London rapidly becoming Premier League's most desirable place to play
London's calling. It's telling you that the capital of England is the centre of Premier League power. Thirty years ago, Merseyside was the focus of English football. Five years ago it looked like Manchester would rule the roost. Today, London is more buoyant than ever.
This weekend proves it. All six of the capital's Premier League clubs are still in the FA Cup. While that is not so unusual, what is different this time is that all of those teams think they can win the competition.
Tottenham Hotspur are growing in confidence, fighting for success on three fronts and have a home draw. Arsenal are looking for three FA Cups in a row as they battle for three trophies, too. They can afford to rest some regulars against Hull City. West Ham United can envisage a trip to Wembley before they move to the Olympic Stadium next year and will not fear Blackburn Rovers at Ewood Park. Watford are chasing a Europa League place and have a winnable home tie against Leeds United. Chelsea, in the midst of an awful season by their standards, have everything to play for in the Champions League and will face a weakened Manchester City, whose European fixtures have not fallen so kindly. Even Crystal Palace, bringing up the rear in the Premier League for London, will fancy their chances against Spurs, who might have their minds on other, bigger prizes.
In the Premier League era, there were two occasions when the capital had seven representatives in the top division, but in 1994-95 one was relegated and another flirted with the drop. In 2006-07, two clubs went down and two barely escaped the trapdoor. This season, none of the capital's clubs have looked in real danger of relegation and all six could still finish in the top 10.
Why has the balance of power shifted south? The "lesser" London clubs have benefitted most from the television money that has levelled the financial playing field. They can pay wages that outstrip the most extravagant Serie A sides and offer a sophisticated major-city location.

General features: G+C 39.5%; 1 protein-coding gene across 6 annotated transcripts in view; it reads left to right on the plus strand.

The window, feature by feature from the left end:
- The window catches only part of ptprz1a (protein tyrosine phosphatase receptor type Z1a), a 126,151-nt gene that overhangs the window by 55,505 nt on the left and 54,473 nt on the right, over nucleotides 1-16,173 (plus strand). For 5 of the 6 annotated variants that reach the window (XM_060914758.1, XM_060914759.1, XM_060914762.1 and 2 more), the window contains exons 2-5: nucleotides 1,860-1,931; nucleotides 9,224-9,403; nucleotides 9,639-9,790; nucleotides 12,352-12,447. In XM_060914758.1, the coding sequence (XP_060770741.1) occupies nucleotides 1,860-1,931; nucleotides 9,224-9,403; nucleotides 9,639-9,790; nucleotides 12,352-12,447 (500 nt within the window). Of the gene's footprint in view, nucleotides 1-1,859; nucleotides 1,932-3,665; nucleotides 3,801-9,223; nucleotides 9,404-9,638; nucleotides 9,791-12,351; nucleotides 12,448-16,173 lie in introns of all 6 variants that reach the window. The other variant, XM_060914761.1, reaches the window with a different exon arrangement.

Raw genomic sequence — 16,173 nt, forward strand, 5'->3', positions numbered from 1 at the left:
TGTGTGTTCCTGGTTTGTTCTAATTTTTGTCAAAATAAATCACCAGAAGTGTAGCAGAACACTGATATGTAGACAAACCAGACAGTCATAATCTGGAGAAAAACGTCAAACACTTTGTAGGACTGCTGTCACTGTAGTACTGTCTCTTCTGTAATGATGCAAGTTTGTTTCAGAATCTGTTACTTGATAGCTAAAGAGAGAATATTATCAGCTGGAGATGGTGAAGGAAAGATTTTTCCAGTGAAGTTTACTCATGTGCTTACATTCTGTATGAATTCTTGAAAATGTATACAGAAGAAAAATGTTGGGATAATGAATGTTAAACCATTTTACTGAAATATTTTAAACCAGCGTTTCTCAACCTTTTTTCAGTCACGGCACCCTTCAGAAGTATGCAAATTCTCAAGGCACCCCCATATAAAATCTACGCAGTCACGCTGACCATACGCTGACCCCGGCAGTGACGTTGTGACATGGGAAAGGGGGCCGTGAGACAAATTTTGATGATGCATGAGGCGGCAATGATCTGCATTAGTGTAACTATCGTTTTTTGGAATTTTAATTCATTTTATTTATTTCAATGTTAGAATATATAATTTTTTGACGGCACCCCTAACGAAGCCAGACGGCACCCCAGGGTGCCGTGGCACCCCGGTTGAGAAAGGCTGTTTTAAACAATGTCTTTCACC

Alex Song's natural career trajectory after leaving Barcelona on loan would have been to join a big club. Once, a player like the Cameroonian midfielder would have laughed at the thought of going to West Ham while in his prime. Yet the mixture of location and competitive wages brought the 28-year-old to Upton Park. The Hammers can afford to shop for a higher level of player than in the past. If the move to the Olympic Stadium works, the potential for West Ham is enormous.
It is easy to underestimate the attraction of a city like London to foreign players. When Liverpool were courting Alexis Sanchez, they offered the Chilean a considerably higher salary than Arsenal. The forward chose to take lower wages to live in England's biggest city. Stan Collymore, the former Liverpool and Aston Villa striker who is now a radio-show pundit, believes that the pull of the capital is so strong for foreign players that one day provincial clubs might base their training grounds in the metropolitan London area and transport their squads to the outlying regions for games. It sounds far-fetched, but the thought process has some foundation in reality. Almost every nation that produces footballers has a community living in London. It is a home away from home if a player needs support.
Money has made a huge difference, even to what were considered "unfashionable" clubs. Watford have been a revelation this season. Under Quique Sanchez Flores, they have defended well, broken fast and delivered a bloody nose to some of the division's more established clubs. They were bought by the Pozzo family four years ago as an English feeder club for Udinese, the Serie A side. The financial balance of power shifted when Watford got promotion to the Premier League, though. Now the Hertfordshire club are the jewel in the Pozzo collection of teams, which also includes Granada. Watford's spending power is already more than twice as big as Udinese's. Next season the gap will widen even more.
Crystal Palace have attracted investment from new American owners -- in part because of their location -- and should recover from their injury crisis and striker shortage to finish the season safely. With Alan Pardew at the helm, they will be stronger and more competitive next season.
The worry for the rest of the Premier League is that the smaller London clubs will continue to get stronger. Arsenal can already vie with the best for players and Tottenham will be even more attractive if they seal Champions League football. Chelsea, even after a disappointing season, are still one of the continent's top clubs. However, while West Ham, Watford and Palace may lose out if they are competing with Manchester United and Liverpool for players, they have a massive advantage over Everton, Newcastle United and Stoke City. London is a magnet for players in a way that Merseyside, Tyneside and the Potteries can never be.
It would be no surprise to see five of the capital's six clubs in the draw for the FA Cup's sixth round. The title could well take the short journey from SW6 to north London come May. Even the city's first Champions League win since Chelsea's surprise win in 2012 is not beyond possibility, with Arsenal and Chelsea capable of springing upsets.
London is calling and the noise is only likely to get louder. It may well become the unquestioned Premier League place to be in the next few years.
Tony Evans has been a sports journalist for more than 20 years. He writes for ESPN FC and is former football editor of The Times. Twitter: @tonyevans92a.